This is a Cemetery
Lives are commemorated – deaths are recorded – families are reunited – memories are made tangible – and love is undisguised.
This is a Cemetery
Communities accord respect – families bestow reverence – historians seek information and our heritage is therefore enriched
Testimonies of devotion, pride and remembrance are carved in stone to pay warm tribute to accomplishments and to life – not death – of a loved one. The cemetery is a homeland for family memorials that are a sustaining source of comfort to the living.
A cemetery is a history of people – a perpetual record of yesterday and a sanctuary of peace and quiet today.
A Cemetery exists because every life is worth loving and remembering – always.
The above poem has been used many times - you will find it on the website or at the front entrance of many cemeteries - but it is a good reminder to us that a cemetery is not merely a holding place for bodies we have no idea what to do with otherwise. A cemetery is for the living. A cemetery offers a place for the living to grieve, to remember, to contemplate, to heal and to plan for the future. A cemetery is a place where we connect with the past, learning from those that have gone before us. A cemetery is a place where we pause from our busy lives to question whether all of that busyness really matters as much as living a life that will later be memorialized not only in stone but in the lives of those that follow.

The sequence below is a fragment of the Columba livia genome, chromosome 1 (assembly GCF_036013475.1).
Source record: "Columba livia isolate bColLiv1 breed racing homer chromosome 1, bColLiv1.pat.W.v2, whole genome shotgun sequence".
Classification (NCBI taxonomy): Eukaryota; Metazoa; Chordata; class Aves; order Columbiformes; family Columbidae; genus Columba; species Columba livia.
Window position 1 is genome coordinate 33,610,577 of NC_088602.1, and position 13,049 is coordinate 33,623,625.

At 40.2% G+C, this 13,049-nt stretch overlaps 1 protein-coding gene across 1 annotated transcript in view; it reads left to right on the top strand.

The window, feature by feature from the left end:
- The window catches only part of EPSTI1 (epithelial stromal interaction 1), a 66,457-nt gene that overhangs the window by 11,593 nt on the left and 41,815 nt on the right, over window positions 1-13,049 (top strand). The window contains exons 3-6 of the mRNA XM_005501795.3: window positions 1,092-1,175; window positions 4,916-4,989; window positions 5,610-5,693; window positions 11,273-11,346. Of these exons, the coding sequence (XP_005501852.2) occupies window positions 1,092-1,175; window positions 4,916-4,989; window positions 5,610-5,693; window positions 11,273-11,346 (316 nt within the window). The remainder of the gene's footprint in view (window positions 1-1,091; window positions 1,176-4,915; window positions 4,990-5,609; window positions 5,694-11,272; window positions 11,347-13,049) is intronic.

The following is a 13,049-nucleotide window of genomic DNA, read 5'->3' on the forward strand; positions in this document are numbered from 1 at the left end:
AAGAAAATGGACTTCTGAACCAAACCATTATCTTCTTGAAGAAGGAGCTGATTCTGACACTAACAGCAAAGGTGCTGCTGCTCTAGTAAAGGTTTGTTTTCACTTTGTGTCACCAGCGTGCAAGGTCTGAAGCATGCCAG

The first burial was in November of 1875. The cemetery was on the outskirts of town at that time. I am not sure if Dr. Little took into consideration the rolling hills and the view of the bay at the time he purchased the property but many generations have appreciated the fact that the cemetery has such a beautiful setting. It adds to the peacefulness as you walk the rolling terrain amongst the mature hardwoods and enjoy the view of Little Traverse Bay.
William Karl Crawford took the job of Superintendent of the cemetery in 1920. Albert Bartlett Crawford (his son, my dad) began working here in the early 1930's. I (Karl Crawford) began in 1961 and my son (Albert Bartlett Crawford) started in 1982. Bart's son Jake (Jacob Bartlett Crawford) began watering trees in the summer of 2008. Many other family members have worked, and some of them continue to work, here in that time - it just seemed natural.
The Board that has oversight of the operations of the cemetery consists of three representatives from the City of Petoskey, one representative from Bear Creek Township and one representative from Resort Township. Each person is appointed by their unit of government for a term of five years and serves with no pay.
There have been some individuals that have gone above and beyond the normal call of duty. Chalmers Curtis served on the Board in various capacities for a period of fifty-one years. He owned a bank in town and used to come to the cemetery in the afternoon in his business suit to trim the maple trees. Charles Henika served on the board for fifty years and Albert Crawford was an employee, superintendent and board member for a total of fifty years. Many other board members and employees have served or worked for twenty years or more. There is a certain stability in the fact that board members and employees have taken their positions seriously in meeting the needs of the public.